Page last updated at 09:47 GMT, Tuesday, 10 March 2009

Cold reality of global warming efforts

Martin Livermore (Image: Scientific Alliance)
Martin Livermore

Setting targets to cut emissions is easy, achieving them is not, says Martin Livermore. In this week's Green Room, he questions the current wisdom of placing so much faith in systems that have failed to deliver.

The impression is that governments want to say the right things, but hope that the whole issue will go away before they have to do anything

To some, any suggestion that the world is not on course to make drastic reductions in carbon dioxide emissions smacks of heresy and should be given no credence.

In their view, fossil fuel use simply must be reduced if we are to avoid disaster later in the century.

But, although most politicians subscribe to the view (informed by the scientific mainstream) that urgent action is needed to avoid possibly catastrophic global warming, policy actions do not yet match their words.

Setting targets is easy, achieving them is not.

The much-vaunted European Union's Emissions Trading Scheme (ETS) has turned out to be an ineffective and costly piece of market fixing, which will not achieve its stated aims.

Carbon offsetting is even worse: transferring money to developing countries to fund projects that probably would have been implemented anyway, and with little real impact on emissions.

The carbon emissions market risks being the next bubble to burst.

Man drinking from a water fountain (Getty Images)
1998 remains the warmest year on record, and since then there has been no discernable upward trend

A dose of cold realism is needed if any significant, affordable reductions in carbon intensity are to be made.

Believing strongly that drastic reductions in fossil fuel use are essential does not make them happen; it just ignores the reality that effective action is not taking place.

It is in everyone's interest, whether you fully believe or are sceptical of the received wisdom, to accept this rather than allow policymakers to repeat the mantra of emissions reduction without taking realistic and effective action.

The impression is that governments want to say the right things, but hope that the whole issue will go away before they have to do anything.

Why would so many powerful people say that global warming is the single biggest threat facing humanity and yet fail to take action?

Weather woes

There are probably three main reasons for this.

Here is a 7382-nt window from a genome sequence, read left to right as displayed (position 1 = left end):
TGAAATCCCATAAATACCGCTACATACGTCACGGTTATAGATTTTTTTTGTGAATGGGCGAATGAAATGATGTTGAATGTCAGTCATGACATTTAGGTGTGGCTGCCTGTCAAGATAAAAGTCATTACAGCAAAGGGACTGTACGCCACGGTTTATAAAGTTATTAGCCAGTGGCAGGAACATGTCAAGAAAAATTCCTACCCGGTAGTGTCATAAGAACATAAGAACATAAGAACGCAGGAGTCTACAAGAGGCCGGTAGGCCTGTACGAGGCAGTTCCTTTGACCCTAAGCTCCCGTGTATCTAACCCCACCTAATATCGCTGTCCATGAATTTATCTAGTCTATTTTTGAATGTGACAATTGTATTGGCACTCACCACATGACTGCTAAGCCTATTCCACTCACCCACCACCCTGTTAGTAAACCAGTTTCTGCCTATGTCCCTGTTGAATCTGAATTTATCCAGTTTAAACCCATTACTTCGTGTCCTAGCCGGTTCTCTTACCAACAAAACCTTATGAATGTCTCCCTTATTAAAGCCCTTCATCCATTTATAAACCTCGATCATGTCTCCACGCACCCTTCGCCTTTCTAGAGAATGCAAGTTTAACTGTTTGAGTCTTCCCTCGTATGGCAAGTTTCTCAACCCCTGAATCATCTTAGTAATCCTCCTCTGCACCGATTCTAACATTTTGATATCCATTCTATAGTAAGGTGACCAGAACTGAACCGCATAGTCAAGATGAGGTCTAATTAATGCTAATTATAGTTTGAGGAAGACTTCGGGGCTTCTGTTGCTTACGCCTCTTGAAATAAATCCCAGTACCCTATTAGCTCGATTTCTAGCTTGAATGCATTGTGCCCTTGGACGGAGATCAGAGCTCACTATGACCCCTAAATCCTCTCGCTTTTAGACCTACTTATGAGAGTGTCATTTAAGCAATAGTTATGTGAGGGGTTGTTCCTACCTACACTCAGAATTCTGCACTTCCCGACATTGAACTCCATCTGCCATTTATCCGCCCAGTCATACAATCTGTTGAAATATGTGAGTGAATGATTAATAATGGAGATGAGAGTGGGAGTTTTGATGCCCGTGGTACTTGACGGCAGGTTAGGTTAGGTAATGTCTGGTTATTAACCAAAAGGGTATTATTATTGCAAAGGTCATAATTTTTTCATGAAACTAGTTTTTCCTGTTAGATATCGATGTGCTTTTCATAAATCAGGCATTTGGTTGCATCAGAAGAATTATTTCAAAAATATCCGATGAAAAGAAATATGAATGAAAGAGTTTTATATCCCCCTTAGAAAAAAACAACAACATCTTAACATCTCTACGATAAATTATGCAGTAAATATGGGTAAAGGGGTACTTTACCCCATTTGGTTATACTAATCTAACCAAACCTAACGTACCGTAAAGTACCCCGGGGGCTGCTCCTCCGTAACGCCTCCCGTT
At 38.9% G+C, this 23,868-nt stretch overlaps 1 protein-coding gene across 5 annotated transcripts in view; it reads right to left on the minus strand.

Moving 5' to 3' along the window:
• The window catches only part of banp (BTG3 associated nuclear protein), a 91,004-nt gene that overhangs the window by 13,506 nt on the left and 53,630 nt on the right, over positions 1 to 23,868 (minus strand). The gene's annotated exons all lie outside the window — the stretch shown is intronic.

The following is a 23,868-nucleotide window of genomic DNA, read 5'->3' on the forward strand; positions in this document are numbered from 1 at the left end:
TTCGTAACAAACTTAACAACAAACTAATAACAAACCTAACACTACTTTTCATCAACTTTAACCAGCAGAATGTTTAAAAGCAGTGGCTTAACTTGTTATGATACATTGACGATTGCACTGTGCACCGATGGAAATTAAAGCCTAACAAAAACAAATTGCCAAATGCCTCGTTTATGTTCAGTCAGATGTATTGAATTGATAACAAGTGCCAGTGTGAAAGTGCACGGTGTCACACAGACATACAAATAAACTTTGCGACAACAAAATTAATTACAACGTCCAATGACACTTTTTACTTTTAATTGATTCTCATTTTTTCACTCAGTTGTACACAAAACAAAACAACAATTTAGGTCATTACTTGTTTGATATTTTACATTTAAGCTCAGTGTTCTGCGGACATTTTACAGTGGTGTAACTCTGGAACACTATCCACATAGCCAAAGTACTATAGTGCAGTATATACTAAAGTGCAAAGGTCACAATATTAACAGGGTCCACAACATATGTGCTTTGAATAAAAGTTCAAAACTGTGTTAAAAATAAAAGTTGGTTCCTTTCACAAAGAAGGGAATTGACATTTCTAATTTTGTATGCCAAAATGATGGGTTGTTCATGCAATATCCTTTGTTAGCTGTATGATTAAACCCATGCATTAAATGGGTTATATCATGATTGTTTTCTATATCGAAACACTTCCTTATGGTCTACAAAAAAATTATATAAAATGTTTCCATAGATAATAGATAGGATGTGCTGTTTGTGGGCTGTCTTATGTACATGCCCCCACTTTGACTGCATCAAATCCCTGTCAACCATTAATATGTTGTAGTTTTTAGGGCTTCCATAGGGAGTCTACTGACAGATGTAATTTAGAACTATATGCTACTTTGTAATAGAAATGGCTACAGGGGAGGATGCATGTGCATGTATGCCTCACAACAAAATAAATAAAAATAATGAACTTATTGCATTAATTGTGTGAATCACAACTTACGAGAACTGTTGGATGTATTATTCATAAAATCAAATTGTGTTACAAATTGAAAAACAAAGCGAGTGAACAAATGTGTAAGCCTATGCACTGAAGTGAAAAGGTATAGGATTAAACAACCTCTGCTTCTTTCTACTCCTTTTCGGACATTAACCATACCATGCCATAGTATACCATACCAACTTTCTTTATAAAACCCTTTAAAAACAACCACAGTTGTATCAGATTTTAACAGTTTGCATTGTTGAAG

The first is timescale. Put simply, weather patterns are just not following the sort of steady trend which would instil confidence in IPCC pronouncements.

No amount of "it's even worse than we thought" headlines will convince a sceptical public if the words don't fit with the evidence of their own eyes.

1998 remains the warmest year on record, and since then there has been no discernable upward trend.

Offshore wind turbines (Image: PA)
Can renewables such as wind make the impact that politicians assume?

Last year saw a miserable summer in much of western Europe, and the same countries are in the middle of a winter which has been colder than for many years.

For the average layman, global warming remains a distant prospect.

Politicians are naturally reluctant to impose apparently unwarranted costs on their citizens if those same people can vote them out of office at the next election.

Which leads to the second point: whoever bears the initial cost, ultimately taxpayers (and therefore voters) will have to pay.

Businesses may have to buy emission permits, but (unless the cost is so small as to be meaningless as an incentive to reduce energy consumption) they will pass on the additional amount to their customers.

Whether we care to admit it or not, it is wealth created in the private sector which is taxed and enables the public sector to operate. The two cannot be divorced.

If businesses have higher costs, they either try to absorb them, become uncompetitive and fail (leading to both lower tax revenues and higher welfare costs for the state) or they put their prices up and consumers pay.

After you...

The third reason follows naturally: neither companies nor countries want to go out on a limb.

For almost all countries, it is a case of "we will if you will". If everyone moves in concert, then co-ordinated action is possible.

If some countries are perceived to be benefiting unfairly, then the whole system can fall apart.

This is the reason why agreement on a post-Kyoto deal in Copenhagen in December is going to be so difficult. This is only the first stage of a long process, a setting of targets and commitments.

Experience in the EU, which likes to see itself as setting an example to the rest of the world, suggests that not all countries will leave their negotiated goals unquestioned after agreement is reached.

Sizewell B reactor hall (image: PA)
The answer is to use the best available and most cost effective low carbon technology for base load generation (nuclear power), increase the focus on energy efficiency in all sectors of the economy, and encourage R&D

There is certainly no guarantee that even the most enthusiastic will reach their targets.

Worse, from the point of view of those who see an effective deal as vital, is that Kyoto set rather undemanding goals, which look unlikely to be achieved by all countries who ratified it.

The world recession will cut energy consumption and help reduce emissions (every cloud has a silver lining), but will make no structural changes to how we generate and use energy.